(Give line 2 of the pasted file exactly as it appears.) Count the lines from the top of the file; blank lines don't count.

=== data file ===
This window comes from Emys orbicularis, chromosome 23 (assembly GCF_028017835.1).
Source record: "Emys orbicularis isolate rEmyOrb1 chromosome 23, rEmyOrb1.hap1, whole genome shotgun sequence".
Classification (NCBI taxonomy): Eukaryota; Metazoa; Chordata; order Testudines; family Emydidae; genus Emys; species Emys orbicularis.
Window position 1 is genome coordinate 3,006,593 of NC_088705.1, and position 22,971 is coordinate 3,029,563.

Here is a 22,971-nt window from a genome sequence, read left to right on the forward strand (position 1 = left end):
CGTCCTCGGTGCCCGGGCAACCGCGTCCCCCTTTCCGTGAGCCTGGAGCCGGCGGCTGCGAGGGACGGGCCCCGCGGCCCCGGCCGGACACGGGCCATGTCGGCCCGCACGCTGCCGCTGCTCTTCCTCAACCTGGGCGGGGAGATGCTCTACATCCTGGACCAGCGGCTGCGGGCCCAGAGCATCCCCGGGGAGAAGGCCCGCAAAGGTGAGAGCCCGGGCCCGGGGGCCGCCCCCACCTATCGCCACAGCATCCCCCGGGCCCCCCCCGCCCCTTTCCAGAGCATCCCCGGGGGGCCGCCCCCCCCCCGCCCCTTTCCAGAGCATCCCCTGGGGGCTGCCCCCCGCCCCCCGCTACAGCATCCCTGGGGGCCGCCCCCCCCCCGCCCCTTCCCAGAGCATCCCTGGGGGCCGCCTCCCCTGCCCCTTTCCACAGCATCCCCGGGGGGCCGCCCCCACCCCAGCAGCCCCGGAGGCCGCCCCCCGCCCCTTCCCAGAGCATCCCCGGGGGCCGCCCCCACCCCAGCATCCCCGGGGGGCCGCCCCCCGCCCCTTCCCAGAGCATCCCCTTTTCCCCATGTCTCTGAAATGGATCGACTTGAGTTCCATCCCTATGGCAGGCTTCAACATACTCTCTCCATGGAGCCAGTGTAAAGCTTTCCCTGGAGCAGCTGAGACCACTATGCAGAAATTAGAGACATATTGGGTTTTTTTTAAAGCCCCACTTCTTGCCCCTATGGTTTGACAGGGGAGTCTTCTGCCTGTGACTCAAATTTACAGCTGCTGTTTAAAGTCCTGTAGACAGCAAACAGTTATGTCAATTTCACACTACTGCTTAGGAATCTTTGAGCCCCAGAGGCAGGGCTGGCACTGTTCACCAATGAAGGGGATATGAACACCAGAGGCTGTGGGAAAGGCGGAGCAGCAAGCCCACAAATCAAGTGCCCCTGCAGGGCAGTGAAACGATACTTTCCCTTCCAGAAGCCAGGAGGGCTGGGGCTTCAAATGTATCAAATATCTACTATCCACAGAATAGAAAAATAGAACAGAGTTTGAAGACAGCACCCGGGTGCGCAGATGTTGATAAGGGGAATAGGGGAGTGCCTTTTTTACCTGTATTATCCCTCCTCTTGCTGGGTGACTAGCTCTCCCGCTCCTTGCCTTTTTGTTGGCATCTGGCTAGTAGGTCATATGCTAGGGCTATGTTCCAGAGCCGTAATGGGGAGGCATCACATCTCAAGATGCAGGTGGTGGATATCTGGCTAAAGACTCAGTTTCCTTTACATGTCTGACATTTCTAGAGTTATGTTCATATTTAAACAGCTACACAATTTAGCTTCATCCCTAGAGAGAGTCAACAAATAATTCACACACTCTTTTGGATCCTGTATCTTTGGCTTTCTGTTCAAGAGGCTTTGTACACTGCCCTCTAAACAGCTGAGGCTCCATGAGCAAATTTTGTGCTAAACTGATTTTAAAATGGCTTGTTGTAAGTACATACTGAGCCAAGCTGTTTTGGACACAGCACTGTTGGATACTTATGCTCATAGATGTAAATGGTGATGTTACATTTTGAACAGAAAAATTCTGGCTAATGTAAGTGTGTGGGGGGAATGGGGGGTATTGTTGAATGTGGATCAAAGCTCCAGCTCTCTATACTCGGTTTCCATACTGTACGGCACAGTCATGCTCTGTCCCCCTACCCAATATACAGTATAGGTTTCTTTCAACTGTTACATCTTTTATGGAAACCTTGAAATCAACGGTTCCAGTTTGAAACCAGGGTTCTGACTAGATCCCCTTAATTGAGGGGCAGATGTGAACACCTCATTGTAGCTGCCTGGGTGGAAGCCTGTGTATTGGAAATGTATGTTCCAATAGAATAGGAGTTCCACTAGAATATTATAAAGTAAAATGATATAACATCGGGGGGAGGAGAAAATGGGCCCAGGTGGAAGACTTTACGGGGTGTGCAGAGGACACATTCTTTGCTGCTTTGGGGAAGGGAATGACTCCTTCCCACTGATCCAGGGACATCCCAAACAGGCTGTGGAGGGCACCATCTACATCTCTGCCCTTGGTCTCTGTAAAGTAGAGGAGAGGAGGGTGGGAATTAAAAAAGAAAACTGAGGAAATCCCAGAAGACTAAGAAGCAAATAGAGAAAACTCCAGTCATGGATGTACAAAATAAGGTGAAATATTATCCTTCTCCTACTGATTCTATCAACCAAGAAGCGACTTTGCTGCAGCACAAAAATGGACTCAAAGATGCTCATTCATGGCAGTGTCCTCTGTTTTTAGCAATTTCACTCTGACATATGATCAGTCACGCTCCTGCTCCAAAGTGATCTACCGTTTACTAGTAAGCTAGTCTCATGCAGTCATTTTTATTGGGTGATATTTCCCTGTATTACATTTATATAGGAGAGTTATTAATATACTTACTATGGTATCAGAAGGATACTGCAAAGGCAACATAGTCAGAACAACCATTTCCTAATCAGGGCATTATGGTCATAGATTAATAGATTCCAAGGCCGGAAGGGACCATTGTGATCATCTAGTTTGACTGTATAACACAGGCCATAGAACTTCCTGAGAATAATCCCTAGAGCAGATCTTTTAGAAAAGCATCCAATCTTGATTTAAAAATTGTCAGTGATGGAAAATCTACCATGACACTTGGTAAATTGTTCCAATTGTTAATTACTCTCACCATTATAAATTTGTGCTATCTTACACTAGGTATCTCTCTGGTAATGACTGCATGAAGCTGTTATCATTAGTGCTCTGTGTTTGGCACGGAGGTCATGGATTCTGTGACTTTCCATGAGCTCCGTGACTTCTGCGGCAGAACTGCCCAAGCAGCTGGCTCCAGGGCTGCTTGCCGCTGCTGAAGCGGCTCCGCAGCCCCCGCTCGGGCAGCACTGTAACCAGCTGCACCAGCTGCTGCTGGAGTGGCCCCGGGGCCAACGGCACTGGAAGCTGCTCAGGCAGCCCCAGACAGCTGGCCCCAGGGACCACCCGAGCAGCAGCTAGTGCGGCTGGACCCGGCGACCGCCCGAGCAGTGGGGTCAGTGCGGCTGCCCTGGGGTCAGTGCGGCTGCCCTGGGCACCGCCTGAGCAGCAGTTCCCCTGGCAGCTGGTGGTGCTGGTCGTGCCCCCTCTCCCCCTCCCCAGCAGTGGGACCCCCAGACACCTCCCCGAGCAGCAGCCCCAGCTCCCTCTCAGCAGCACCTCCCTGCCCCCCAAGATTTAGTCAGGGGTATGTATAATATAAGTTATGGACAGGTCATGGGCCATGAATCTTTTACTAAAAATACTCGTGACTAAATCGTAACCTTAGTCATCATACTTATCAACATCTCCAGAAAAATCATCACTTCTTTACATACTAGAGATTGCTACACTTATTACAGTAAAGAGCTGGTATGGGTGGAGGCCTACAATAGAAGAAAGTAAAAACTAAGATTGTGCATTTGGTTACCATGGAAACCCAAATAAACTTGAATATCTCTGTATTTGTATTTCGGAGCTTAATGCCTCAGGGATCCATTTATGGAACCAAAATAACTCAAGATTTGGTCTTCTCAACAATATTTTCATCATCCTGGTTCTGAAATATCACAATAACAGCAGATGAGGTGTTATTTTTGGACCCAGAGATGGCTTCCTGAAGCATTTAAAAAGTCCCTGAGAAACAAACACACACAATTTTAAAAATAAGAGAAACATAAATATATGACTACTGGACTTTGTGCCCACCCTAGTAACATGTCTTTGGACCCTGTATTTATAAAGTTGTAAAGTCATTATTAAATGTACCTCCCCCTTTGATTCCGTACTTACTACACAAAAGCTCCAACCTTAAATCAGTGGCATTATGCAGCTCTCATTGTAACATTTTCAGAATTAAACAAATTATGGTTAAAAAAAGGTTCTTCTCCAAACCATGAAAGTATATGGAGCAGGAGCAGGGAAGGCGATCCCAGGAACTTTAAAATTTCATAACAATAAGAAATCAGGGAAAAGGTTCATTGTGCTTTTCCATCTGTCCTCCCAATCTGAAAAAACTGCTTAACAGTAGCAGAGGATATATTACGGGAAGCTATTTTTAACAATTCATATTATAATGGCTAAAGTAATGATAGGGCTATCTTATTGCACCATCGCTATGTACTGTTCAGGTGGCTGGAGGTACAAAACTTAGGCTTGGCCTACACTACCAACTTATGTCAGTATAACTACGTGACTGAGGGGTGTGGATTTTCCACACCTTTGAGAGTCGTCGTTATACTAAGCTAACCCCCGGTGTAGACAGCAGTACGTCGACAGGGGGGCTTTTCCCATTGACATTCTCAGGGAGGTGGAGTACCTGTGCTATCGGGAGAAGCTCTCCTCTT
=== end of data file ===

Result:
Source record: "Emys orbicularis isolate rEmyOrb1 chromosome 23, rEmyOrb1.hap1, whole genome shotgun sequence".